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James 1:2-8, Acts 16:22-34, 1 Thessalonians 5:18

During suppertime, my family and I listen to an audio book.  We just got through listening to The Long Winter.  The Ingalls family endured blizzard after blizzard.  After one of the blizzards, it had snowed so much, that when Laura looked out her upstairs bedroom window, snow had reached that level and she could see horses walking by on the new very snowy road.  During some blizzards, Pa would play his fiddle as the family sang.

In January of 2014, Cedar Rapids, Iowa was enduring winter.  One day that month, there was a big, chilly wind gust.  After that blast of frigid air, I heard a chickadee singing.

In Acts 16, Paul and Silas were beat up, put in prison and the stocks.  While in prison, Paul and Silas prayed and sang hymns at around midnight.  Their joy in the midst of trial must have pleased God, because he provided an earthquake that made “the prison doors…open, and everybody’s chains came loose.”

Are you going through a storm in your life?  If so, it’s time to start singing.



Matthew 7:13-14

Soon, July 4th will be here.  Celebration has already begun in our city with a Freedom Festival Parade and even a new PAWtriotic parade with dogs, cats, horses, etc. was planned.

Let’s step away from a festive frame of mind for a moment and rewind back to the American Revolutionary War.  “Throughout the course of the war, an estimated 6,800 Americans were killed in action, 6,100 wounded, and upwards of 20,000 were taken prisoner. Historians believe that at least an additional 17,000 deaths were the result of disease, including about 8,000–12,000 who died while prisoners of war.”

Of those thousands that died in the Revolutionary War, we can’t know how many were saved.  We do know that Jesus said “few” will end up on the narrow road to life.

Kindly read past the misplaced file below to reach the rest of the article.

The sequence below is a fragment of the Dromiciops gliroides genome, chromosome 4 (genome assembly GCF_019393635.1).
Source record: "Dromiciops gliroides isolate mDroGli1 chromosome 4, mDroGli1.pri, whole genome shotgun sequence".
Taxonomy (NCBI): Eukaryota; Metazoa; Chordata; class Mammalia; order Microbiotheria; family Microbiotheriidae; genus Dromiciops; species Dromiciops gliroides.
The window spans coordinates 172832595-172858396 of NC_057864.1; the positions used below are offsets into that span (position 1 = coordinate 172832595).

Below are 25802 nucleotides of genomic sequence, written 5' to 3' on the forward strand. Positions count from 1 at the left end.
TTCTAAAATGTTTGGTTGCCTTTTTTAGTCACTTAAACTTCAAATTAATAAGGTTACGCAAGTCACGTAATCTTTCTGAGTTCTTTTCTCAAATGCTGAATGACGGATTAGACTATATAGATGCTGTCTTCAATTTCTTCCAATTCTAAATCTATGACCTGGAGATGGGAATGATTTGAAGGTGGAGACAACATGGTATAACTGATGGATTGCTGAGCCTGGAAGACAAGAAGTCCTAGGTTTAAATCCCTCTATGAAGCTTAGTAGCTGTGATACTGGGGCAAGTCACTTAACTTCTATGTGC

Unsaved Americans that died in the Revolutionary War don’t have another chance to live even one minute for Jesus.  We do.

Jeremiah 6:16

My family reads “Our Daily Bread” a lot.  On May 9, 2008, Mart De Haan wrote about a lady in labor and hero horses.  Enjoy this short Mother’s Day story:

Happy Mother’s Day!


Psalm 72:6

With spring comes rain and beautiful flowers, and the need to mow.  In Psalm 72:6 (KJV), “mown grass” is mentioned, but it’s not referring to the mown grass we think of.  Here’s an explanation from

In early Bible times, mowing of the ripe grain was done with a short sickle made of pieces of sharp flint set in wood or even bone. As the Hebrews became more technologically advanced, they made sickles made of metal—bronze and then iron. The farmer grasped the grain with his left hand and lopped off the stalks fairly high up. They were then bound into sheaves and taken to the threshing floor.

The “king’s mowings” in Amos 7:1 refers to the first cut of spring herbage which was to be given as tribute to the kings of Israel to feed their horses. After that the owner of the field could have his portion.

International Standard Bible Encyclopedia (1915)

mo’-ing, (gez, “a shearing,” “cut grass”): In Ps 72:6 the good king’s rule is said to be “like rain upon the mown grass,” to start the new growth (compare 2Sa 23:4;Ho 6:3).”

2 Kings 6:8-20

Have you ever faced a problem that seemed insurmountable?  Elisha’s servant did.  He was troubled when he saw the city surrounded by an enemy army.  But the servant didn’t have to fret for long.  Elisha prayed that God would let his servant see what he could see:  chariots and horses of fire all throughout the hills, surrounding Elisha.  What an awesome and assuring sight for the servant to behold!  You can almost feel peace sweeping through verse 17 as you imagine Elisha and his servant together witnessing the mighty protection of God.

Sometimes we can take our safety for granted.  So, if you generate a list of what you’re thankful for this Thanksgiving, remember to thank God for all of the unknown protection!  THANKS be to God for GIVING us protection!